Who is Johann Gregor Mendel?

Who is Johann Gregor Mendel?

June 25, 2021 Off By Felso

Johann Gregor Mendel was born July 22, 1822 in Heinzendorf (present-day Czech Republic), died January 6, 1884 in Brünn (present-day Czech Republic); Austrian botanist and priest, founder of genetics.

The pioneer of the science of heredity, the botanist, in his studies on plants, found that the characteristics of a species are passed on to the next generations by inheritance. After the principles put forward by Mendel were confirmed by experiments carried out at the beginning of the 20th century, the validity of the theory of inheritance for all living things was determined, and it became one of the basic principles of biology.

Mendel, who started gardening at an early age, continued his life as a clergyman in Moravia after his university education. In the meantime, he made some studies on plants that did not have much success.

Returning to Brünn in 1854, he began teaching at a technical high school. He had taken the teaching exams before, but failed. At the time Darwin’s theory of natural selection was spreading in the middle of the 19th century, the problem of how the characteristics of a living species could be transmitted to its descendants arose with new intensity.

Biological scientists, especially botanists, could not shed light on this problem despite their efforts. Mendel, who would later be accepted as the father of genetics, started experiments on the same problem in 1858 and his research could only be concluded 8 years later. His success was due to his method, which was convenient to the subject he studied. On the one hand, Mendel knew how to distinguish plant varieties (giant or dwarf, flat or wrinkled peas) in which the differences were few and highly evident, on the other hand, he was able to adopt the statistical method at a time when statistics was not yet an established science in investigating numerical relationships according to the transmitted characteristics.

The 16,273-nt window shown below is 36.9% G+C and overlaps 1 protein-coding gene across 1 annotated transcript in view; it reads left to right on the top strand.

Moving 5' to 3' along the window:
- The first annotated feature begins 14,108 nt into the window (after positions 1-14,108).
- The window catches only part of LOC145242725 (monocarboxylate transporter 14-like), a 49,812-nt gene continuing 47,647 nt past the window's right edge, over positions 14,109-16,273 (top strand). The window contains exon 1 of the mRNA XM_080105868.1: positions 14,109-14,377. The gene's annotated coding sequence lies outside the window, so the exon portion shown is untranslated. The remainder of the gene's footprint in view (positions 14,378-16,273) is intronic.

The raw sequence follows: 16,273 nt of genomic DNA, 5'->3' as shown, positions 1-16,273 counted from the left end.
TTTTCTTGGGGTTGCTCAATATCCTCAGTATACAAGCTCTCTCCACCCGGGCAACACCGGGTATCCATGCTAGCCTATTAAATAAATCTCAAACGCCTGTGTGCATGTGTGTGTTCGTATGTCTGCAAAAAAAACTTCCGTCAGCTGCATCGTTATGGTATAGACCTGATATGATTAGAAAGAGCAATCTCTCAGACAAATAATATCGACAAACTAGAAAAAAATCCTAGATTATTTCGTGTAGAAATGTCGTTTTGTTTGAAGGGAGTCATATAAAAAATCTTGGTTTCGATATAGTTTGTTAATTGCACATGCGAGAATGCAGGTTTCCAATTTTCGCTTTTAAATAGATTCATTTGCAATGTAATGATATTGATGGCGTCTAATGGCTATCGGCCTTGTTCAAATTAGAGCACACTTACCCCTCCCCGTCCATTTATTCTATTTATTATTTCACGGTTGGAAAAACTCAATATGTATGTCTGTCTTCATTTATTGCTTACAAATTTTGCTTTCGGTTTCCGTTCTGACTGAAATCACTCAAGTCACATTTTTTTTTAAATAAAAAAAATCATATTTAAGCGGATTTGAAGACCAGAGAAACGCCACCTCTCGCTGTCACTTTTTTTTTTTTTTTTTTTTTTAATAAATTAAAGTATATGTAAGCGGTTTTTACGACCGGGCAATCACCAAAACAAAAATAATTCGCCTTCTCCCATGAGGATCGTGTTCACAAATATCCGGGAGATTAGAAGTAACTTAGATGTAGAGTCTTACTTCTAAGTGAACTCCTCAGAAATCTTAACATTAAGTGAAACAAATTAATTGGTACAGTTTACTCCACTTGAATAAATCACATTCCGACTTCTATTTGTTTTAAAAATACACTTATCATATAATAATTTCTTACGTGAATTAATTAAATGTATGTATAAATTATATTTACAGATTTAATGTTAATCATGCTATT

In his experiments with peas, he succeeded in obtaining pure strains for generations that carried one of the opposite characteristics of the plant, such as being tall or dwarf, colored or colorless flowers and leaf axils, yellow or green seeds, smooth or wrinkled. Then he crossed them among themselves. He suggested that these conspicuously distinct traits arose in pure lineages and hybrid progeny through basic units of heredity, and that there was a pair of genes for each trait.

Mendel evaluated all this with simple statistics. The basic principle of these Mendelian laws is that the reproductive cells of hybrid progeny have hereditary units, half from the mother and half from the father.

When a scientist is mentioned, a type with glasses and a white coat, who works in his laboratory, comes to life. However, the scientist is actually a consciousness that constantly researches in accordance with the conditions in which it is found, and that contains a desire for research that can never be overcome.

As long as this consciousness hears the voice coming from its essence, it will seek, seek, seek. When the desire for research ends, worldly ambitions, anxieties and even arrogance take its place, then the research ends, then the love of science also ends and turns into ready and non-progressing knowledge. That moment is the loss of science, and the cry of stagnation, ignorance and blindness. In this respect, we present the life of Gregor Mendel, the Founder of Genetic Science, in order to recognize these “Scientists”, who are especially common in countries that have not completed their development, and to see the differences between him and the “Scientist”.

Gregor Mendel was born to a poor peasant in Czechoslovakia, which was part of the Austrian empire. Since the feudal system was still running in the countryside, there was no other option for the poor and landless peasants but to work as farmhands. Education, which could be the only salvation option, was limited to primary school only, and furthermore it was unimaginable for a peasant as he was a mercenary.

Living under these conditions, Gregor’s most probable future could not go beyond being a farmer. However, Gregor’s extraordinary talent in primary school and with the insistence of his teachers, his family supports his secondary education. Discovering his interest in botany in middle school, Mendel begins to look for a place where he can continue his studies on this subject. His sister’s dowry money was too insufficient to cover it, and as there was no scholarship opportunity, he had only one chance; enter the monastery…

He chose the Brünn Abbey, famous for its botanical museum, horticultural plants and extensive library. Mendel, who received the title of priest at the age of 25 from here, now had only one goal, to enter a secondary school as a teacher where he could find wider research opportunities. …

The transmission of traits in living things from generation to generation had intrigued Mendel for a long time. Everyone knew that the characteristics of a newborn baby depend on the characteristics he received from his mother and father, but a mathematical explanation of this transmission could not be explained. Mendel’s bush on peas